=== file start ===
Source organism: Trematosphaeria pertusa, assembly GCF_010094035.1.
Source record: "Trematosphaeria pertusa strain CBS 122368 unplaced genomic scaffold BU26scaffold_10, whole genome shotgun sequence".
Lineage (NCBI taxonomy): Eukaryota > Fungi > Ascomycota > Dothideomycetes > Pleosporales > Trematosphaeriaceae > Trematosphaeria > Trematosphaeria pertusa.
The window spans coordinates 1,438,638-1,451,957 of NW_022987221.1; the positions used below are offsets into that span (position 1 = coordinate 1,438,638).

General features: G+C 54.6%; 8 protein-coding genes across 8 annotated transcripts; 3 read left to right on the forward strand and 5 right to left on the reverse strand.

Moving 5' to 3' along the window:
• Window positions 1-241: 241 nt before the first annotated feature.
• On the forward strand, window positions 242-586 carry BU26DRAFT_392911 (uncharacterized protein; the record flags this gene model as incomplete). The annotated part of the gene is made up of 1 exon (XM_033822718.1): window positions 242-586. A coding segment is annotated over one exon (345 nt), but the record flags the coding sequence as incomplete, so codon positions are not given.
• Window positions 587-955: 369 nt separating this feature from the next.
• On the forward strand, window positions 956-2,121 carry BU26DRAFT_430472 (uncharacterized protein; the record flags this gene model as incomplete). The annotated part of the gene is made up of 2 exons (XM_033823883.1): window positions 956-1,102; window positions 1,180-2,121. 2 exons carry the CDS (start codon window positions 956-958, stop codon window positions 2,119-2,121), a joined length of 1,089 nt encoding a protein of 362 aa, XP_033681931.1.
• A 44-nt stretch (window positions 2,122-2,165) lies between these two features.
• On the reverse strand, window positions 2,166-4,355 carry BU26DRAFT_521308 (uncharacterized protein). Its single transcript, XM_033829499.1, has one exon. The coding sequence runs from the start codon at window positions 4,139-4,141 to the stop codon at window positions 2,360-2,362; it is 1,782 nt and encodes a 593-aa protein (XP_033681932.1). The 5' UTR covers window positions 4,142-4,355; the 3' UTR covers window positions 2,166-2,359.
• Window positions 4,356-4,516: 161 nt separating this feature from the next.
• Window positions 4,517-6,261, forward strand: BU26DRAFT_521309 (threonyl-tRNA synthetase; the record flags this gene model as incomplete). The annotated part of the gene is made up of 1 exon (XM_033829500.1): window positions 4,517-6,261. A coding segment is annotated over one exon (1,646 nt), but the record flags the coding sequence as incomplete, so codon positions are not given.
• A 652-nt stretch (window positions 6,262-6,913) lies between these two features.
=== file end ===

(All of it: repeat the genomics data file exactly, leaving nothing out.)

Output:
Source organism: Trematosphaeria pertusa, assembly GCF_010094035.1.
Source record: "Trematosphaeria pertusa strain CBS 122368 unplaced genomic scaffold BU26scaffold_10, whole genome shotgun sequence".
Lineage (NCBI taxonomy): Eukaryota > Fungi > Ascomycota > Dothideomycetes > Pleosporales > Trematosphaeriaceae > Trematosphaeria > Trematosphaeria pertusa.
The window spans coordinates 1,438,638-1,451,957 of NW_022987221.1; the positions used below are offsets into that span (position 1 = coordinate 1,438,638).

General features: G+C 54.6%; 8 protein-coding genes across 8 annotated transcripts; 3 read left to right on the forward strand and 5 right to left on the reverse strand.

Moving 5' to 3' along the window:
• Window positions 1-241: 241 nt before the first annotated feature.
• On the forward strand, window positions 242-586 carry BU26DRAFT_392911 (uncharacterized protein; the record flags this gene model as incomplete). The annotated part of the gene is made up of 1 exon (XM_033822718.1): window positions 242-586. A coding segment is annotated over one exon (345 nt), but the record flags the coding sequence as incomplete, so codon positions are not given.
• Window positions 587-955: 369 nt separating this feature from the next.
• On the forward strand, window positions 956-2,121 carry BU26DRAFT_430472 (uncharacterized protein; the record flags this gene model as incomplete). The annotated part of the gene is made up of 2 exons (XM_033823883.1): window positions 956-1,102; window positions 1,180-2,121. 2 exons carry the CDS (start codon window positions 956-958, stop codon window positions 2,119-2,121), a joined length of 1,089 nt encoding a protein of 362 aa, XP_033681931.1.
• A 44-nt stretch (window positions 2,122-2,165) lies between these two features.
• On the reverse strand, window positions 2,166-4,355 carry BU26DRAFT_521308 (uncharacterized protein). Its single transcript, XM_033829499.1, has one exon. The coding sequence runs from the start codon at window positions 4,139-4,141 to the stop codon at window positions 2,360-2,362; it is 1,782 nt and encodes a 593-aa protein (XP_033681932.1). The 5' UTR covers window positions 4,142-4,355; the 3' UTR covers window positions 2,166-2,359.
• Window positions 4,356-4,516: 161 nt separating this feature from the next.
• Window positions 4,517-6,261, forward strand: BU26DRAFT_521309 (threonyl-tRNA synthetase; the record flags this gene model as incomplete). The annotated part of the gene is made up of 1 exon (XM_033829500.1): window positions 4,517-6,261. A coding segment is annotated over one exon (1,646 nt), but the record flags the coding sequence as incomplete, so codon positions are not given.
• A 652-nt stretch (window positions 6,262-6,913) lies between these two features.